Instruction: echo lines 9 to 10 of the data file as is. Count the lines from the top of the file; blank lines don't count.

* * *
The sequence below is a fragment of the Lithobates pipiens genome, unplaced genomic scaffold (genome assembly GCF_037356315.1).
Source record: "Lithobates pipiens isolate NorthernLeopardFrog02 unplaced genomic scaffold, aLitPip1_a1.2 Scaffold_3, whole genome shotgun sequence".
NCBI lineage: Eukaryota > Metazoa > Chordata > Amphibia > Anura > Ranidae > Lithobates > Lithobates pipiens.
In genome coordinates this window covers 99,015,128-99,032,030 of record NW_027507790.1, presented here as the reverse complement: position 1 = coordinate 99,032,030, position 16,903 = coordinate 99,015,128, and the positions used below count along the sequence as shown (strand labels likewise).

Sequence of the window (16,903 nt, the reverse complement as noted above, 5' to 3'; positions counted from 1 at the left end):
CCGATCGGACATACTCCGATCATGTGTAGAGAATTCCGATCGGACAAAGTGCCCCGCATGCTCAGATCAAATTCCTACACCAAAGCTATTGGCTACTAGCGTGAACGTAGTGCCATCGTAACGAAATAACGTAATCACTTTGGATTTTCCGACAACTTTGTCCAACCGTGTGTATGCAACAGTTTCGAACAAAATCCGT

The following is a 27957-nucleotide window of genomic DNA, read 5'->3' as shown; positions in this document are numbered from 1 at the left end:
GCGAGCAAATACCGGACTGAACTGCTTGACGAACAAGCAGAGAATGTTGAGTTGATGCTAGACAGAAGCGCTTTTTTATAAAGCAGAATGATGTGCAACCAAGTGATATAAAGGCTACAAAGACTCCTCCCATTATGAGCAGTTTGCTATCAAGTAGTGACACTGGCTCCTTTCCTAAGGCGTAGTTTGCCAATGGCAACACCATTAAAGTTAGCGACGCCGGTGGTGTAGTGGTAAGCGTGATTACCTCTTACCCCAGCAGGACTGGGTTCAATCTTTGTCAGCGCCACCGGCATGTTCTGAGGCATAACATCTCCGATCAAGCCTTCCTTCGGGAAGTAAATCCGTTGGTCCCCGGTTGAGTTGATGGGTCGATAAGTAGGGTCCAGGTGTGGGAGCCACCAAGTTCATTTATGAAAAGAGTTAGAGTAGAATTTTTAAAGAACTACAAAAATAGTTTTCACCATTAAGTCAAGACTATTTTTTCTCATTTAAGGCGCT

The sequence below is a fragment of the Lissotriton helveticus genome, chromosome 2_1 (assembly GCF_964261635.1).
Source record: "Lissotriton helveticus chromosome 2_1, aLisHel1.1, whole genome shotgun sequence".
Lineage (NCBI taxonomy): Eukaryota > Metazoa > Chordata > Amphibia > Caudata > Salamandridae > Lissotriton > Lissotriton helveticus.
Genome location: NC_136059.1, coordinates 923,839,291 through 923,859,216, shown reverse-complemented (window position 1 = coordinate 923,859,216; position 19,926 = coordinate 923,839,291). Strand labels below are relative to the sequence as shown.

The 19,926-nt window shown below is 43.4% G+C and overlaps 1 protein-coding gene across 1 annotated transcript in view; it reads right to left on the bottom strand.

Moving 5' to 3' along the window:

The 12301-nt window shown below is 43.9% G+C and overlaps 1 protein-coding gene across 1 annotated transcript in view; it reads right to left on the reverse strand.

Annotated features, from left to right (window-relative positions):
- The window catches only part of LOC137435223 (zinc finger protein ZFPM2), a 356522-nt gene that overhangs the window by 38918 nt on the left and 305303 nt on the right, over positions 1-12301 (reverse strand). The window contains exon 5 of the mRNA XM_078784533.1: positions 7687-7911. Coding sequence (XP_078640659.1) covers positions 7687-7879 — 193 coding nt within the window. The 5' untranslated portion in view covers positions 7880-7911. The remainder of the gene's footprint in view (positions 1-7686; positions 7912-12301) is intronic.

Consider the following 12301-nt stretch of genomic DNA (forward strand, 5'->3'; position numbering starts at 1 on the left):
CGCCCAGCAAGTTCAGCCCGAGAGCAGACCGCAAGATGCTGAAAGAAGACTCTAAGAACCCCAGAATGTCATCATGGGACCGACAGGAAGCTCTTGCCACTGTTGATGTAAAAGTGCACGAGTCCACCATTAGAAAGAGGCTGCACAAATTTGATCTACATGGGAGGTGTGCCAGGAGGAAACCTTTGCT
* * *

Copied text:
The sequence below is a fragment of the Lissotriton helveticus genome, chromosome 2_1 (assembly GCF_964261635.1).
Source record: "Lissotriton helveticus chromosome 2_1, aLisHel1.1, whole genome shotgun sequence".